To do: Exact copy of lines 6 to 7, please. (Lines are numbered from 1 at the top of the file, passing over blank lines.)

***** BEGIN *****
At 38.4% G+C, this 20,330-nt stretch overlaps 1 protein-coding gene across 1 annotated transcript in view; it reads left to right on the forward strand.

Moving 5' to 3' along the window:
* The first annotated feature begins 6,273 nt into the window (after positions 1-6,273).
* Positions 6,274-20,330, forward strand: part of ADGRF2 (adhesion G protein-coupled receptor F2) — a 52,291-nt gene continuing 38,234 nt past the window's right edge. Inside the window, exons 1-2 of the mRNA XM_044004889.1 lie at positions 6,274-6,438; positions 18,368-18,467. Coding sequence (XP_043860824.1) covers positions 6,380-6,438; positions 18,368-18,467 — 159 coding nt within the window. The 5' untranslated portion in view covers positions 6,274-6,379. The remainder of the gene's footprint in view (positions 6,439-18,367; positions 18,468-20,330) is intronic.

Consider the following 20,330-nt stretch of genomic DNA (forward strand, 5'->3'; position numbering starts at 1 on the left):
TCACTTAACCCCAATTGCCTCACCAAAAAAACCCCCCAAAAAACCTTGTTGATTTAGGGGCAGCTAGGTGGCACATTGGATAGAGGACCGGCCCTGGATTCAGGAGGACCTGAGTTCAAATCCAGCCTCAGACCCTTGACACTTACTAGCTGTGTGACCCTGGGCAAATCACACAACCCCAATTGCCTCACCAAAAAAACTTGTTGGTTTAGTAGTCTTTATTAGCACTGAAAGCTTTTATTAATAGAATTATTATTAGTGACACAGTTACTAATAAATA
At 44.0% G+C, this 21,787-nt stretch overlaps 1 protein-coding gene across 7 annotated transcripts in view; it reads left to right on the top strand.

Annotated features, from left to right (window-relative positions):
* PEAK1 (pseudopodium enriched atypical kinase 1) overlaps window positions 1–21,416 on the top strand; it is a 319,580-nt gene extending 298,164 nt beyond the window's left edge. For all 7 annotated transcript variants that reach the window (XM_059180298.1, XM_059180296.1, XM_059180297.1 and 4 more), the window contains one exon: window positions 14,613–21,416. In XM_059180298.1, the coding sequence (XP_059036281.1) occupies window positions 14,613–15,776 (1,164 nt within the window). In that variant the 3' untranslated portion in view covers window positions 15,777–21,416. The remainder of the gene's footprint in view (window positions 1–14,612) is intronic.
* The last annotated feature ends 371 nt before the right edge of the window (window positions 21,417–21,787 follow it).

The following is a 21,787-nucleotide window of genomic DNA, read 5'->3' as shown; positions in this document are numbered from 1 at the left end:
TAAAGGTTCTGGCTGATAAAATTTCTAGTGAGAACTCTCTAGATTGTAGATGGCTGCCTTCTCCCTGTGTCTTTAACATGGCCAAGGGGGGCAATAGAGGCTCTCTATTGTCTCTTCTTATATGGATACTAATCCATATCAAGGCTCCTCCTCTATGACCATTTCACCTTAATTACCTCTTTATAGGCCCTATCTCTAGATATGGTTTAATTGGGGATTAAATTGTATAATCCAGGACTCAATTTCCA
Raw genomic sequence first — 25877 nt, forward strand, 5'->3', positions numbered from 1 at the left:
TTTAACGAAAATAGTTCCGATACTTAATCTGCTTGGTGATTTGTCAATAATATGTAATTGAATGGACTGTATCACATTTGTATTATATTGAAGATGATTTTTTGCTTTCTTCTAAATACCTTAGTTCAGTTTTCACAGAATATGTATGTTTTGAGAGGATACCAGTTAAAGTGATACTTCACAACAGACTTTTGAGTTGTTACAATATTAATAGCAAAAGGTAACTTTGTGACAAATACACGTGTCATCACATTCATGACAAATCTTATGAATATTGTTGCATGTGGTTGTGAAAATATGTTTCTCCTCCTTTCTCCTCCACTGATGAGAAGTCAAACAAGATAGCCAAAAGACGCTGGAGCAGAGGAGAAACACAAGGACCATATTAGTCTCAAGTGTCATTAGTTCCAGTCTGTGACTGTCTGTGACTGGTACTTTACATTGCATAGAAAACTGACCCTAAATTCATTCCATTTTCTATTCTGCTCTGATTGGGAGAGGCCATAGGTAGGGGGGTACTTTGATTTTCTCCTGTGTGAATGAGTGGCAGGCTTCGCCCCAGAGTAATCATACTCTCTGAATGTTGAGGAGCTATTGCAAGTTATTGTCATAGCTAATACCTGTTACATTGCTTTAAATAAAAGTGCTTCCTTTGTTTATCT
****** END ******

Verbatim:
TCACTTAACCCCAATTGCCTCACCAAAAAAACCCCCCAAAAAACCTTGTTGATTTAGGGGCAGCTAGGTGGCACATTGGATAGAGGACCGGCCCTGGATTCAGGAGGACCTGAGTTCAAATCCAGCCTCAGACCCTTGACACTTACTAGCTGTGTGACCCTGGGCAAATCACACAACCCCAATTGCCTCACCAAAAAAACTTGTTGGTTTAGTAGTCTTTATTAGCACTGAAAGCTTTTATTAATAGAATTATTATTAGTGACACAGTTACTAATAAATA
At 44.0% G+C, this 21,787-nt stretch overlaps 1 protein-coding gene across 7 annotated transcripts in view; it reads left to right on the top strand.